Can a studio room be too dead?

Just moved and have to set up my studio again. I’m planning on the corners have floor to ceiling bass traps and thought as this time its not a large space I would cover all the walls floor to ceiling with waffle sound absorbing material ( I admit for aesthetic purposes) however then I wondered if a room can have too much sound absorbing material?

I think it’ll sound really unnatural if you absorb everything. Maybe use diffusors instead of absorbtion?

Agreed, but bass traps are very important and can make quite a difference.

Aloha J,

As a rule of thumb I always try to capture some room sound
but I have been places where the room just does not sound very good.

If that is the case, IMHO it’s better to go for a completely dead sound
and create the room(s) electronically.

Reason being if you end up recording some strange resonances/frequencies
in your tracks, you may never completely get them out.

So ask yourself.
Does your new room sound good,
or bad or somewhere in-between?



Exactly! +1

Check out: ‘how to build a small budget recording studio from scratch 4th edition (I have the 3rd edition, kind of confusing, but helped me get my coefficients worked out.

There are two side to acoustics; containment and control of sound waves.

It’s worth doing the research before spending the money. There are some basic rules regarding acoustics and if you disregard them, you can create a problem as well solve one.

I used a basic layout from John Sayers that did the trick for me, was fun to build and works great. My room is 14’ x 12’ , took 15 bails of rock wool, have recorded, guitars amp’d, live drums, horns, violins, voice and mix all in the same room. The room has a STC of about 70db.

Small rooms work different than bigger rooms. Small rooms need absorption. Diffusion, polys etc work great but a bigger room is needed.

Reality: A friend of mine did extremely well in the jingle business. I visited his studio a few years back and it was an odd room, like it didn’t matter to him, the DAW was set to the side of the room, the room was maybe 20 x 30’?, he told me that he and an engineer thought it sounded a little bassey, so he put up a couple polys, kind of willy-nilly and that was it, done. I told him about my great new found knowledge of acoustics that I used to build out my room, and he laughed (bastard) and said “all it really takes is TALENT!”(Bastard) :astonished: :stuck_out_tongue:



Thanks everyone for chiming in. Good information here.thanks for the links John check them tonight. Cheers! :slight_smile:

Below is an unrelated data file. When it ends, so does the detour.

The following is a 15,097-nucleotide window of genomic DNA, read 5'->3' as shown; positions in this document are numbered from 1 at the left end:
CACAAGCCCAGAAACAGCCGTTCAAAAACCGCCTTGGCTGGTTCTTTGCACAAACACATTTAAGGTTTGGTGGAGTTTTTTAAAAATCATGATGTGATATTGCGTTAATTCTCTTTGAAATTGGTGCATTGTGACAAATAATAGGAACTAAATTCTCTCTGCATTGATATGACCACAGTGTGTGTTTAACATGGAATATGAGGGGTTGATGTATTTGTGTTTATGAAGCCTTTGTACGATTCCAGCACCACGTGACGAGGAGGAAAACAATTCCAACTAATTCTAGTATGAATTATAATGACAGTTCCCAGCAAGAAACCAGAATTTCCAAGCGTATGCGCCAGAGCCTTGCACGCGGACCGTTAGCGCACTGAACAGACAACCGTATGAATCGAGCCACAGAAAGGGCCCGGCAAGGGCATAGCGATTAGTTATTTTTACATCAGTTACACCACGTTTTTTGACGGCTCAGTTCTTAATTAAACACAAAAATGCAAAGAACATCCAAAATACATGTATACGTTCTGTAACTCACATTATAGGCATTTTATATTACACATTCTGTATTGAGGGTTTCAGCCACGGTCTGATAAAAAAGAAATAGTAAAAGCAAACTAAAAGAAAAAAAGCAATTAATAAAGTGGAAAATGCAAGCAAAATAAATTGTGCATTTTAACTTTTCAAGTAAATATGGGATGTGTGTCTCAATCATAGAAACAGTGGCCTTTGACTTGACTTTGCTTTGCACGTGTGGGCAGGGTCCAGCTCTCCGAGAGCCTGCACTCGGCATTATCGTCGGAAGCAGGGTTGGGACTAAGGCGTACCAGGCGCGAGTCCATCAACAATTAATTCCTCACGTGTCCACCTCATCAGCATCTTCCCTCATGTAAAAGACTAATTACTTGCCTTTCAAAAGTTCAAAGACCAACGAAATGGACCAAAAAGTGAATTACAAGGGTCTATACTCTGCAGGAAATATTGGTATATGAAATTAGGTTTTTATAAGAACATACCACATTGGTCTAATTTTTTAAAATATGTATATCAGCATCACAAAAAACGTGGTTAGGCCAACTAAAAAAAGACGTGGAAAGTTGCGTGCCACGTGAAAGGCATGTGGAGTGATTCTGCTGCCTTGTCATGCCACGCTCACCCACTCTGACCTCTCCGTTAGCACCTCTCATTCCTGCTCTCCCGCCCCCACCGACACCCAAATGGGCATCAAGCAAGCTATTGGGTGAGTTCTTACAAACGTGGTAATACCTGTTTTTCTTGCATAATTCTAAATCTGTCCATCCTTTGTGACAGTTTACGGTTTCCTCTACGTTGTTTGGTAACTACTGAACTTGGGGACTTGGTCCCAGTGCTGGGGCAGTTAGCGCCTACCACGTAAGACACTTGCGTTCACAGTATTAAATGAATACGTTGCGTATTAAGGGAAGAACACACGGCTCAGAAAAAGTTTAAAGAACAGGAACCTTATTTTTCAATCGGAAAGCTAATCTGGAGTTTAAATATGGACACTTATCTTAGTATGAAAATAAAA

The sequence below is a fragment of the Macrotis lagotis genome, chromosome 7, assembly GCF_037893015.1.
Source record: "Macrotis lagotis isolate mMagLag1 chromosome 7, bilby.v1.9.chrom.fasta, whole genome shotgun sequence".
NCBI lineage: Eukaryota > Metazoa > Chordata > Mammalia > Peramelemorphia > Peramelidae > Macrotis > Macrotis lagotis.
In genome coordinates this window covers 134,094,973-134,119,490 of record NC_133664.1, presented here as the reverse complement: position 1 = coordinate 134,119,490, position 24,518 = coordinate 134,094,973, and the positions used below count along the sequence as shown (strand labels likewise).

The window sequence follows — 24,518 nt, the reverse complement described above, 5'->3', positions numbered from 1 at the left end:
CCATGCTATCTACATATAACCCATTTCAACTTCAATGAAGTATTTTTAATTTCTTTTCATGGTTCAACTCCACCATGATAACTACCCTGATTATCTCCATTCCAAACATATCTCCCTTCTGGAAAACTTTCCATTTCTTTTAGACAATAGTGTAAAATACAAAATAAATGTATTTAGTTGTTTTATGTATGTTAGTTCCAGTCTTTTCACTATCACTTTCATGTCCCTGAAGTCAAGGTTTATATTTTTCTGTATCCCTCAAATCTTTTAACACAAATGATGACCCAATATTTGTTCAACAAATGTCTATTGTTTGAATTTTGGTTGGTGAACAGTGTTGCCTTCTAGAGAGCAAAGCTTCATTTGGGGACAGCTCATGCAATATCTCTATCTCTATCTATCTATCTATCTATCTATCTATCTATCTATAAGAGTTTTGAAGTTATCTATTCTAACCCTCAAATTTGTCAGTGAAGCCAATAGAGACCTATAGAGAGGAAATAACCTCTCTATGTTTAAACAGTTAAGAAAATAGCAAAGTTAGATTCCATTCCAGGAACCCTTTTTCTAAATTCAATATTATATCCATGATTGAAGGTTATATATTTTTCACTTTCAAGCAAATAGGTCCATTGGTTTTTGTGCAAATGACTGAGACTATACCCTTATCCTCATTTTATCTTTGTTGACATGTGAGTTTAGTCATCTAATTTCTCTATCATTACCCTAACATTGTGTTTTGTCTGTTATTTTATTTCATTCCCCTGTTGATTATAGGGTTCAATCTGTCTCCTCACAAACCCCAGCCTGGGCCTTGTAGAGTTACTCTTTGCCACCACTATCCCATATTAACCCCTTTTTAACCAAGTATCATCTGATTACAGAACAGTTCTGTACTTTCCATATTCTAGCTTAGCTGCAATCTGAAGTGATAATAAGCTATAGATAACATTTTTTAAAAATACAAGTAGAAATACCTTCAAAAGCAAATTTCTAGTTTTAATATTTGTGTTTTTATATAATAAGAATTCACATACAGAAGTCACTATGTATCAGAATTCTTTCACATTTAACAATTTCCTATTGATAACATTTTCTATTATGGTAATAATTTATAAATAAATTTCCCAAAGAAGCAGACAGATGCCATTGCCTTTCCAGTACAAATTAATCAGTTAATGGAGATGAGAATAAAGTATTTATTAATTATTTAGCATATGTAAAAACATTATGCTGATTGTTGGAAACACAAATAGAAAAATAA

It depends! Are you mixing, mastering or recording?

For mixing / mastering, a room can never be dead enough IMHO. Direct sound only is the goal…
For recording certain acoustic instruments in, some room sound is good (especially drums). But it has to be a “nice” sounding room otherwise it can be counter productive.

Either way, I’d suggest as much bass trapping as you can practically fit into the room, wherever there’s a right angle between reflective surfaces, ie along tops of walls where they meet the ceiling, the vertical corners of room (where walls meet adjacent walls ) and where walls meet the floor (this one’s not so practical, as it eats into your floor space).

more info here:

You ever been in a proper anechoic chamber?

My dayjob took me on a visit to the design centre of one of the major brand electronics manufacturers just outside Tokyo several years back. As part of the facility tour they took us on, I went into their big speaker measurement anechoic chamber, and they closed the doors.

It was just plain weird.

Like being deep in a still forrest after a massive snowfall with your head stuffed in a big bag of feathers. Except without all the echo you’d get with that.

Last place I’d want to mix in.

I’ve been into one or two pretty decent control rooms, and they vibe I got from the acoustics was just very natural and open sounding.

I’d agree that in small rooms you cant have too much bass trapping, lower mids up are easier to deal with but probably shouldn’t be over killed.

You don’t want it dead. You do want to be able to control your sound, however. Make a couple gobo’s or baffles and use them when the sound coming into your DAW seems to be to roomy

Thanks very much everyone! Very helpful links and info. The room will be used for recording/tracking and mixing.

Dead due to a lack of business, that’s a different story! :wink:

Unless it’s ‘Greatfull’ :unamused:

Here I have broad band absorbers flanking the mix position, 4" absorption cloud overhead, absorber behind the desk for SBI and a huge broad band/bass trap absorber across the back wall with a big fluffy couch for extra absorption of the bass in the rear of the room. The room is more dead than live. The sweet spot in mix position is relatively small and I found I had to mix effects and reverbs a little hotter as a result of the room being more dead than live. I’ve been and mixed in totally dead rooms and really live rooms too. I could mix in all of them, but you have to know the room and how it translates to the outside world.

If I was to calculate it, my room would be 70% absorption 30% reflective surface. Add the equipment racks to that for another 5% reflection. I was going to do slot wall over top of the flanking broad-band absorbers but never got around to doing it. The room is really dead compared to all the other rooms I have mixed in but one, but having mixed in it for years, translation is fine.

That is the key. Once you change things up, you have to start all over re-training your brain and ears.

predicatable acoustics are for sissies.

Yeah, better mixing inside a hollow 12 foot concrete cube… :laughing:

Yeah, like the tail of a Godzilla statue!

You’re not coming down with another flu are you…